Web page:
Just saw yet another discusssion of "spacetime" which always gets my goat, because to the average ignoramous like myself, space and time outside the context of stuff has no meaning.
The density of gravity particles near a black hole is much greater than not near a black hole, so there's less room for other stuff.
What happens to an object traveling at very high speed that gets too close to say, Jupiter? It breaks apart. Perhaps what once was our little universe particle got to close to something much more massive and did so at incredible speed.
Well, I think the discussion is in different terms than what you might be thinking of. This is how I understand it, anyway:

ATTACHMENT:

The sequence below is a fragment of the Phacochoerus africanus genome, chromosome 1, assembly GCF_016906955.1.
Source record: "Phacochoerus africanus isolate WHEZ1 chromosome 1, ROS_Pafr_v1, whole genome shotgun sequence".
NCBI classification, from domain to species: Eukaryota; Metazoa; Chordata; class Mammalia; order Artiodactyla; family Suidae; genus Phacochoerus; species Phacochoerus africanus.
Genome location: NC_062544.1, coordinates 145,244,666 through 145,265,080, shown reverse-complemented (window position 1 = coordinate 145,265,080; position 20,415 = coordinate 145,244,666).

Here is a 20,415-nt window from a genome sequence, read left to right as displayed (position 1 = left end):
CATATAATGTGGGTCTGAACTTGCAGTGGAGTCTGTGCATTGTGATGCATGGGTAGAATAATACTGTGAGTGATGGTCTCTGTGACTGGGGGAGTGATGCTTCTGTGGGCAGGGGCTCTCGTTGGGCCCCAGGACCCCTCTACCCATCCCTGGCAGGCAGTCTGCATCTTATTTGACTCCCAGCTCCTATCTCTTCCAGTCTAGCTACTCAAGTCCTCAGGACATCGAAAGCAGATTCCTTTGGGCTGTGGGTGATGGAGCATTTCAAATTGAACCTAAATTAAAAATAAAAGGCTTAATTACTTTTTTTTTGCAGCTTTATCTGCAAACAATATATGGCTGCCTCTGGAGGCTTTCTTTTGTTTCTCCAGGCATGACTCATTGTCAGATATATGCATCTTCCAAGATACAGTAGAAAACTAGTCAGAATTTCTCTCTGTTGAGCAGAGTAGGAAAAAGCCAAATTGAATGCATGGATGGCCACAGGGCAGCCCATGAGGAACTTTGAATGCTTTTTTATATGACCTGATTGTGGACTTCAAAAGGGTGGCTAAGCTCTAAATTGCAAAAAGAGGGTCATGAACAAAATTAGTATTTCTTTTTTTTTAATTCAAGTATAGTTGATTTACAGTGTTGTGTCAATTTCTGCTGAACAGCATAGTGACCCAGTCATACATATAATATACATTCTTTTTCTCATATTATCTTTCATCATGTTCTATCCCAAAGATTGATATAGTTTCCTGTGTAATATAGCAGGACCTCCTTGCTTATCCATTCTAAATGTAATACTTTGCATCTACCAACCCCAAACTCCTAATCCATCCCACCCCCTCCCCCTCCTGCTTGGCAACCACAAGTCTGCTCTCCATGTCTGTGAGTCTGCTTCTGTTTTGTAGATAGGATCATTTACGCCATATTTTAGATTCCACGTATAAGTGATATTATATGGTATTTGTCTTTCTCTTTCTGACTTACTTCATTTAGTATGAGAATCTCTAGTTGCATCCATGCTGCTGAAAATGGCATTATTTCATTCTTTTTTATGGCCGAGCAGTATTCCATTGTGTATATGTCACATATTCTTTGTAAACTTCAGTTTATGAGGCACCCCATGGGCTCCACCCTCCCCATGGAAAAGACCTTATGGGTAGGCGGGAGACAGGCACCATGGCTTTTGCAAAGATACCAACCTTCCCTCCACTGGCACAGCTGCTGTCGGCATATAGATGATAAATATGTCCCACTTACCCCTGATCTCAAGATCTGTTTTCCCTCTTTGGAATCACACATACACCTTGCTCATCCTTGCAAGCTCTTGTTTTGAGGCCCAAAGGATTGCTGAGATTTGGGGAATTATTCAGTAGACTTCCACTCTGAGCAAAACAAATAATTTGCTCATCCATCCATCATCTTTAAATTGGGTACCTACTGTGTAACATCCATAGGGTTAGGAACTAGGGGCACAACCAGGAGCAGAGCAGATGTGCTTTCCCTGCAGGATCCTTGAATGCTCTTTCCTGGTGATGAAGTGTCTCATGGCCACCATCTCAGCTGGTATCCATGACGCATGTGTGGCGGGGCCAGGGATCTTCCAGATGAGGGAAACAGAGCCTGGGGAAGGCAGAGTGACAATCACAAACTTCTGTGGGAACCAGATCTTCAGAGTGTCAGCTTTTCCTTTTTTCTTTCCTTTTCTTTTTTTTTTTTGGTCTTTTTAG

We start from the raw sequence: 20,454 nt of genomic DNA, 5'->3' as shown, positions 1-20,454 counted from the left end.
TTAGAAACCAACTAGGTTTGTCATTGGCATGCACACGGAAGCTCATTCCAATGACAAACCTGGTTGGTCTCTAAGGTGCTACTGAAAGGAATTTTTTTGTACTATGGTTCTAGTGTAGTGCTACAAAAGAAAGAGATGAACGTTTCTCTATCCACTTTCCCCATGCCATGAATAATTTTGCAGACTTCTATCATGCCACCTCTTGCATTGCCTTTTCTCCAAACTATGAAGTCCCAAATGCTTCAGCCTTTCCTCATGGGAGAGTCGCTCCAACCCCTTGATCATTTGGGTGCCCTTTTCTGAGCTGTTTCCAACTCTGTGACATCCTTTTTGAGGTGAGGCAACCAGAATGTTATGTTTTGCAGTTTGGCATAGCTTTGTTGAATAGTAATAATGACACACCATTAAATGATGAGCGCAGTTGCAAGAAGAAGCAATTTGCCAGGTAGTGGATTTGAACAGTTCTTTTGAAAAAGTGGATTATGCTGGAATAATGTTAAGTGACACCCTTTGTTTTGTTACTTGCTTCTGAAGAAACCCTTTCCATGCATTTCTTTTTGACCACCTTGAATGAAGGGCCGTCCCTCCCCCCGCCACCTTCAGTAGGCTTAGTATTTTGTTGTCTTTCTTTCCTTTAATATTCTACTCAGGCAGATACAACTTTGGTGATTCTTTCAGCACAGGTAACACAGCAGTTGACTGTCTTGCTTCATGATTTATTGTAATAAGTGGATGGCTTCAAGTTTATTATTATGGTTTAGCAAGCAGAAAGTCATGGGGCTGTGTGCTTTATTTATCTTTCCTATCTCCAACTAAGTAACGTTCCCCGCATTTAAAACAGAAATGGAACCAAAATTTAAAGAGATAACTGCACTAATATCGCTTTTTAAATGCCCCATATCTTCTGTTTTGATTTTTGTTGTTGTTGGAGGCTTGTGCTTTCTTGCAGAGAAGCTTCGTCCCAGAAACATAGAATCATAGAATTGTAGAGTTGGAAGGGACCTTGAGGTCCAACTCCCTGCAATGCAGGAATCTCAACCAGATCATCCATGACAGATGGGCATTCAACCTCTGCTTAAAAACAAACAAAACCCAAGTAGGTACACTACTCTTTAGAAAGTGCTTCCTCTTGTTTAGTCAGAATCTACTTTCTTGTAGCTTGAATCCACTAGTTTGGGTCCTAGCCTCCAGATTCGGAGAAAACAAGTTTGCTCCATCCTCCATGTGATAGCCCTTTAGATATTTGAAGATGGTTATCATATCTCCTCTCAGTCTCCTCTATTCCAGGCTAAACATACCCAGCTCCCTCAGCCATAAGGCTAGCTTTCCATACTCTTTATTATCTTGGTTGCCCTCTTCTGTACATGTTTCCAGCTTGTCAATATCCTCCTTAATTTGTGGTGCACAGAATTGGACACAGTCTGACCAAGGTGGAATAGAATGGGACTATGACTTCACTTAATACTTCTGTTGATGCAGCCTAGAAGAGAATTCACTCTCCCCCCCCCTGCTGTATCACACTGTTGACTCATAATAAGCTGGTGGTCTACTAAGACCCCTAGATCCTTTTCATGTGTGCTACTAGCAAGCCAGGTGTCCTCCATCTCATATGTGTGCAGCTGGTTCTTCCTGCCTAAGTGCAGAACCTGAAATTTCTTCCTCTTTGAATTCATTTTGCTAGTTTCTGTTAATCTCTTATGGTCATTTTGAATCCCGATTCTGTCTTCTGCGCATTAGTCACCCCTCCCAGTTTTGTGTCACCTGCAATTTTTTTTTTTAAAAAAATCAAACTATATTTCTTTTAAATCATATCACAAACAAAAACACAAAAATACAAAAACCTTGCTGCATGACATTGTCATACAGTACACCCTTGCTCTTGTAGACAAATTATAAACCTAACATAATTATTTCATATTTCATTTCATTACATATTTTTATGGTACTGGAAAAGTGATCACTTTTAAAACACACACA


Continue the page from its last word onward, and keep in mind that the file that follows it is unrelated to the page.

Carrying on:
* Space affects the objects in it and vice versa
* It is not supposed to be some static rubber sheet; otherwise there would be a preferred frame of reference
* The conjugation with time is an effect of holding light speed constant for all observers and assigning gravity to a geometry of space
* In "spacetime", your velocity is always constant, but it's a four-part vector (x, y, z, time)
* Higher slopes in the geometry of space shift the magnitude of the space vector (x, y, z) and into the time vector
* That interdependence leads to them calling it "spacetime"
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